Building a Culture of Health Before Disaster Strikes

By Susan Dentzer, Senior Policy Adviser to the Robert Wood Johnson Foundation

rockaway beachOver three years have passed since Hurricane Sandy devastated much of New York, New Jersey, and other eastern states. Hit especially hard were the Rockaways, an oceanfront area of Queens. Many devastated homes in the area have since been repaired or replaced, and a new, more resilient boardwalk is under construction. The Rockaways Free Clinic opened by Doctors of the World in 2013 has closed as more clinicians have returned to the area and more residents have regained health insurance.

Recovery has taken far longer than many would have imagined, however, in part due to the enormity and complexity of the national and regional disaster response. And there are few signs that the health of area residents has improved much since a post-hurricane survey identified high rates of diabetes and other chronic illnesses.

Given the likelihood that devastating storms or other emergencies could strike again, the Rockaways and similar areas would do well to plan ahead. To that end, the recently published Institute of Medicine report, Healthy, Resilient, and Sustainable Communities After Disasters, recommends a four step framework for mitigating disaster-related health effects, and drawing on recovery and disaster-relief funds to shore up health.

Spreading the word was the focus of a First Friday Google+ Hangout on December 4, sponsored by the Robert Wood Johnson Foundation (RWJF), one of the funders of the IOM report. According to Reed V. Tuckson, chair of the IOM report study committee and participant in last week’s Hangout, the goal for communities should be simple, even if the means are complex. “We spend billions of dollars a year in responding to disasters,” notes Tuckson, a former Washington, DC public health commissioner. “But almost never is that money spent with the deliberate intentionality of creating healthier communities.”

In the case of improving health in advance of disasters, the rate-limiting step typically isn’t the amount of money available, Tuckson says. “The public health community is unaware of the magnitude of dollars available for pre-disaster planning,” through such agencies as the Federal Emergency Management Agency or the Department of Housing and Urban Development. And too few communities assemble the right group of actors to carry out comprehensive planning.

Fortunately, there are examples of efforts under way to reap the lessons of Hurricane Sandy to spark advances in health and community resiliency.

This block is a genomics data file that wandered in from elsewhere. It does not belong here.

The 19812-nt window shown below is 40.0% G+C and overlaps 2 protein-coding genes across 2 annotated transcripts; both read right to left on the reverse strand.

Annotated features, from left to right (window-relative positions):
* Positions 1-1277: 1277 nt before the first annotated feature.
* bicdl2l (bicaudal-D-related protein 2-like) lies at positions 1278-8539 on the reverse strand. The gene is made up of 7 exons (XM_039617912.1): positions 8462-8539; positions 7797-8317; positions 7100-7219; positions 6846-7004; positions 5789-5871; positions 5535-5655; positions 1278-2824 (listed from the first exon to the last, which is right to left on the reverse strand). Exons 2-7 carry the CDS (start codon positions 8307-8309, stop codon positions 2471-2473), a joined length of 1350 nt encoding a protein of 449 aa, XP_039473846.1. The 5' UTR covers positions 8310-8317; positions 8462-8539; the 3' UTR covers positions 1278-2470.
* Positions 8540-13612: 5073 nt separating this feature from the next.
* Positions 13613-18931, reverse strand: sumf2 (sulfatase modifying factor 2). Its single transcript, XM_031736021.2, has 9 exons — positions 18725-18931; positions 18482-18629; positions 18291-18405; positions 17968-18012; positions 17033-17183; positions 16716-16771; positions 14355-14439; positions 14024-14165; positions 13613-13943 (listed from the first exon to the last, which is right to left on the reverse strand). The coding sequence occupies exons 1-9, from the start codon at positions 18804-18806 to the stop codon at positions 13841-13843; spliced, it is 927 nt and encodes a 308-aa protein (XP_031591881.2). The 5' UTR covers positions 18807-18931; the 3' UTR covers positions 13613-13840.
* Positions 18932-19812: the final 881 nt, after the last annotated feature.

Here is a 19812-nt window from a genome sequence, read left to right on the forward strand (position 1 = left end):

In New Jersey, Rutgers University is conducting health impact assessments to inform disaster planning with the support of the Health Impact Project, a collaboration of RWJF and the Pew Charitable Trusts. The assessments, now being conducted in two New Jersey communities, examine the potential health impact of buying out homeowners in flood-prone neighborhoods and taking other actions to manage storm water.

Not only may the assessments guide these communities’ decision making, but they can also be used to generate toolkits to help other communities undertake similar analyses and planning. In fact, says Paul Kuehnert, director of the Bridging Health and Health Care portfolio at RWJF, communities could use such assessments to identify potential “two-fers:” for example, creating buffer zones of park land that offer opportunities for recreation, while at the same time reducing the impact of flooding.

Meanwhile, in the Rockaways and vicinity, the Visiting Nurse Service of New York (VNSNY) and Partners in Care, the agency’s home health subsidiary, are also drawing on Sandy’s lessons to better prepare for the future.

Before Sandy hit three years ago, VNSNY and Partners undertook extensive preparations to serve patients, including having home health aides move in with some of the frailest to ensure that they would have food, medicine, and other assistance during and after the storm.

As successful as these interventions were, says Jennifer Leeflang, senior vice president of Partners in Care, “we’ve learned that we really need to be even more proactive,” to lay the groundwork for surviving and rebounding from future disasters. Partly as a result, VNSNY adopted a population health management focus, aiming to shift away from episodic care to more longitudinal approaches, keeping residents healthier over time.

It goes without saying that areas like the Rockaways will be better off with less diabetes, or depression, among residents. And if there is another disaster, residents will be in even better shape for recovery.

In a recently released documentary about Sandy’s impact on the Rockaways, a storm survivor comments, “everything going forward will be different now.” What if more communities took those words to heart, and determined how best to build for resilience in anticipation of the next disaster?

View the December 4 Google+ Hangout here. The discussion focused on how communities can engage in cross sector collaboration to incorporate health and healthcare into disaster planning and recovery.

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